Ask Minda Honey: My Partner Doesn’t Want To Be Poly

Dec 4, 2019 at 9:47 am
Minda Honey

In a relationship or life jam? Send your questions to: [email protected] or reach me on

Dear Minda,

I am interested in an open/poly relationship, and my partner isn’t. I love her deeply, but I can’t deny feelings I have for others. I’ve never acted on them, but to continue to deny their existence is growing difficult and somewhat heartbreaking. I feel confined in my sexuality or sexual expression, but I don’t want to lose my partner. She avoids any conversation on the subject and insist that all I want to do is sleep around, which is not true. I’m not sure what I should do. If you were in my position, how would you approach this issue?

—Free Range

Hi Free Range,

Tl;dr: Is a bird in the hand always better than two in the bush?

I dunno that I’m cut out for that poly life because just thinking about maneuvering the emotions and additional logistics of seeing multiple people has me exhausted. So, I’d really have to flex my imagination skills to figure out what I’d do in your position.

A conclusion that I can easily come to, though, is that you appear to already have a good grasp on the best way to handle this situation. You’re exploring your growing, changing needs while being open and honest with your partner about what those needs are, while still respecting the pre-established boundaries within y’all’s relationship. That ain’t easy! And you’re doing it! You’re being faithful to your partner without being dishonest with yourself.

So, I imagine you already know what comes next. The problem? How do you do what you know needs to be done in the least painful way possible? That’s often what we’re really struggling with when we think we don’t have the answers.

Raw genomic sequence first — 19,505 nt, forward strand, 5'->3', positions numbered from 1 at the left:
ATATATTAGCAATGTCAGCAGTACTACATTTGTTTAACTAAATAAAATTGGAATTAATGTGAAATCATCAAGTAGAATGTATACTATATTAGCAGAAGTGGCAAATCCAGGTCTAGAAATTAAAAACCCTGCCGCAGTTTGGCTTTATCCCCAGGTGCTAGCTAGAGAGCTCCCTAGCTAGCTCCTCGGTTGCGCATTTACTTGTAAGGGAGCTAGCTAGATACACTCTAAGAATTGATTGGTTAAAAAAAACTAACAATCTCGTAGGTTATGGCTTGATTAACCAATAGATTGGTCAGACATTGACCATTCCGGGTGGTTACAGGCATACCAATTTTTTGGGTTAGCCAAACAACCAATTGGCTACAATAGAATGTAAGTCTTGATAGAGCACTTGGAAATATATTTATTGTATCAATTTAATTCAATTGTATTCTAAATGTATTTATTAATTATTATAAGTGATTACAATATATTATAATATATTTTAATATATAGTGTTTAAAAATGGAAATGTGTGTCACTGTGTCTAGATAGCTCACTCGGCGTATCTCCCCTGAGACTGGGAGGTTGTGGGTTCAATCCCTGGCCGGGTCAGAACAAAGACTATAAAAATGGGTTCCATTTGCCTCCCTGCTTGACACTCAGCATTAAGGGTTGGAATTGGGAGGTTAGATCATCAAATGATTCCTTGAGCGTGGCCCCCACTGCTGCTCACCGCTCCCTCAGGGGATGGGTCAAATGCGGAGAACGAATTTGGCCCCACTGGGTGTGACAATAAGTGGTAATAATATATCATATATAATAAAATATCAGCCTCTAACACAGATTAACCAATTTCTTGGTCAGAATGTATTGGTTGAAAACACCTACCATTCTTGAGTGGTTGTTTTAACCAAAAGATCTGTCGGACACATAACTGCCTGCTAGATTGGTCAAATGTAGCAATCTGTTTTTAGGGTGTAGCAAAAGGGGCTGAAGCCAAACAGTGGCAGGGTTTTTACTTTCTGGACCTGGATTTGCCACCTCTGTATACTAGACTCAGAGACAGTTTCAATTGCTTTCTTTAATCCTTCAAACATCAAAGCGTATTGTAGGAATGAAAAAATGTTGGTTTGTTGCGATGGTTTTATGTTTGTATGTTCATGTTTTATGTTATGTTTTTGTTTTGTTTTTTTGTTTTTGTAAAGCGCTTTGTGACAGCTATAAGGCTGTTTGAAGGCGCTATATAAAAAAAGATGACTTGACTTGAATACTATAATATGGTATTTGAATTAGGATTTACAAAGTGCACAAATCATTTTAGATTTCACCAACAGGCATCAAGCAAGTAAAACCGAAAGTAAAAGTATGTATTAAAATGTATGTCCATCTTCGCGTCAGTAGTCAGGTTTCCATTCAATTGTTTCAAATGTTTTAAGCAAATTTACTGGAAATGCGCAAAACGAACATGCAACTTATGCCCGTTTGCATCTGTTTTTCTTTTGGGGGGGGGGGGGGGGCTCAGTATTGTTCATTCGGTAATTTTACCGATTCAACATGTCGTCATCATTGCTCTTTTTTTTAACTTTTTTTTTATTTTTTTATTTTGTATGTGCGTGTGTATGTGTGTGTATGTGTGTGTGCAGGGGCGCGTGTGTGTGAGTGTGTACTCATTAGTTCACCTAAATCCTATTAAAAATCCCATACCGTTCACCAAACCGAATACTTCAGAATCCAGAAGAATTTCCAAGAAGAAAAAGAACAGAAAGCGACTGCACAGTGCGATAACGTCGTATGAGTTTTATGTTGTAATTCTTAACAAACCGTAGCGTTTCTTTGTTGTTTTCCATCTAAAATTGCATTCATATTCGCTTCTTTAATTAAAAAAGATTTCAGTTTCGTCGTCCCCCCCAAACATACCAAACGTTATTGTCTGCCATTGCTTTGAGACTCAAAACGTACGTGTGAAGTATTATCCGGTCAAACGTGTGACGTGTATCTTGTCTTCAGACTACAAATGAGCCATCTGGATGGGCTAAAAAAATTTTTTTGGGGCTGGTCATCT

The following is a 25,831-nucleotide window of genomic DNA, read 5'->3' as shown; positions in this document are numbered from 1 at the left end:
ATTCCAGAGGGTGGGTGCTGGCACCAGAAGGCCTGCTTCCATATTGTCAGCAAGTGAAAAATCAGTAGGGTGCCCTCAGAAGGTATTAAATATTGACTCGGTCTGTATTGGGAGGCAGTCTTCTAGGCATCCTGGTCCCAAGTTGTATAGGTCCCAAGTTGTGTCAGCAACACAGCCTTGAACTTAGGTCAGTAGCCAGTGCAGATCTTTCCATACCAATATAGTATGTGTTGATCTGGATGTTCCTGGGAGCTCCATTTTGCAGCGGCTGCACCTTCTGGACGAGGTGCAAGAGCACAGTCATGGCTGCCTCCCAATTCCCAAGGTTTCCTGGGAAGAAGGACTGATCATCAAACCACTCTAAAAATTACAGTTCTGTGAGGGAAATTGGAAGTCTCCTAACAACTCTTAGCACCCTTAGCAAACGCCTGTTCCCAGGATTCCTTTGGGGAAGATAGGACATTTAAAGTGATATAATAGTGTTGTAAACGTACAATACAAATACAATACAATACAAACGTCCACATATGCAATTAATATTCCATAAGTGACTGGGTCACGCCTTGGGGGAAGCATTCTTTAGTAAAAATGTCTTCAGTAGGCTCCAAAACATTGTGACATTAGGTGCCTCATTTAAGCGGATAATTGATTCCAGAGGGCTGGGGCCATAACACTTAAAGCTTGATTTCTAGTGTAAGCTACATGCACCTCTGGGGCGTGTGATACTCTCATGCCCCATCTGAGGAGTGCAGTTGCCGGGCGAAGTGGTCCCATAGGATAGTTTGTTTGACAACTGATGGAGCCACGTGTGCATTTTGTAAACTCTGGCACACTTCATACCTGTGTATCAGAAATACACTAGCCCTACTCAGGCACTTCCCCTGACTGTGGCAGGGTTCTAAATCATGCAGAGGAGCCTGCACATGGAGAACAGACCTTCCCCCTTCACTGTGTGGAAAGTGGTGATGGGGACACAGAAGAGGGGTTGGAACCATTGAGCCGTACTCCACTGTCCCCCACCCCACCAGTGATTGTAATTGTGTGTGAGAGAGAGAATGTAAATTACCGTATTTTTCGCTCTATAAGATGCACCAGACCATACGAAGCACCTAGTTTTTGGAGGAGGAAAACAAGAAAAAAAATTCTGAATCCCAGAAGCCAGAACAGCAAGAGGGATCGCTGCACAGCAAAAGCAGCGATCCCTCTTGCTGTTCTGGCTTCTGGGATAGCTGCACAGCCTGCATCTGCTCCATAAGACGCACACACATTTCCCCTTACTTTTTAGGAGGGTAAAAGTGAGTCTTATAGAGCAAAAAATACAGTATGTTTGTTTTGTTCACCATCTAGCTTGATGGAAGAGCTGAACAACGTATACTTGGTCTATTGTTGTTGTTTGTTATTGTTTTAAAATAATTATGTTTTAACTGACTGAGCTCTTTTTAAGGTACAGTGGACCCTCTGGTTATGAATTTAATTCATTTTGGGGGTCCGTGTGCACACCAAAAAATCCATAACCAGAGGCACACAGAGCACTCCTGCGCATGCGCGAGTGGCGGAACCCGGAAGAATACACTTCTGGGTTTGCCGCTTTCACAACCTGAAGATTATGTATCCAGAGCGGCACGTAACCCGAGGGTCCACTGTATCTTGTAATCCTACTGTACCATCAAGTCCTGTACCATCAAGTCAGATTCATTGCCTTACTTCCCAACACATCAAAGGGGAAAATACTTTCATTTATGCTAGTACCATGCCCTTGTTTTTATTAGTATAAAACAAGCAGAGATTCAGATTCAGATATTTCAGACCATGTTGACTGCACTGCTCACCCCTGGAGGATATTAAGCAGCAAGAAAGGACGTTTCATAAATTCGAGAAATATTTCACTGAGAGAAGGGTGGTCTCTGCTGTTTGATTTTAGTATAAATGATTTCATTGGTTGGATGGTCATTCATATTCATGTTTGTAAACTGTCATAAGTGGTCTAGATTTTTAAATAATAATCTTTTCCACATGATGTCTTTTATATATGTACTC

Some of us are static in love. We need the person we fell in love with to remain the same. To be that steady, unchanging presence in a chaotic world. And some of us are more dynamic in love, willing to grow and expand alongside the person we care about most. I’m not sure which your partner is. Maybe she’s being static out of fear or maybe she just doesn’t have much tolerance for chaos of the heart. But you won’t know until y’all actually sit down and have that discussion she’s been avoiding. Everyone knows ultimatums are a shitty thing to do to a partner, but a partner who refuses to even have the conversation is essentially doing the nonverbal equivalent of an ultimatum. This isn’t good or healthy for your relationship. I’m sure your partner isn’t trying to be an asshole — she’s probably just scared and having a hard time with your wanting to be with other people. Our society teaches us if your partner wants to be with anyone beyond you, then they don’t really love you, or you’d be enough. And who wants to think about not being enough for their partner who they thought deeply loved them? It’s not true at all, but it’s still powerful messaging for your partner to push past and believe you when you say it isn’t true.

While I struggled to imagine what I’d do in your situation if I were you, it’s so easy for me to imagine the fears I’d have if I were her and a partner came to me wanting to be poly/open. I would be afraid that what they really wanted was to leave the relationship and wanted to be poly/open so they could be anchored in love while they sought out a new love. I would worry that maybe my partner was being genuine about wanting to remain in the relationship while also exploring being with other people but then, inadvertently, fall in love with someone else and leave me. And I’d be the fool for inviting this dynamic into our lives. I would be afraid it would just hurt too much to try.

Her fears are just as real as your desires. You’re worried about losing her over this, and she’s worried about the exact same thing, just from a different angle. So, how can you close the distance between the two of you, so you can both get your needs fulfilled? I suggest seeking out a third party like a couple’s counselor or a friend you both respect who’s successfully doing the open/poly thing to get advice and additional insight from. This is tender terrain, but other couples have successfully navigated it. Sometimes that success looks like non-monogamy and sometimes that success looks like a friendship that remained after the romantic part of the relationship ended.

— Minda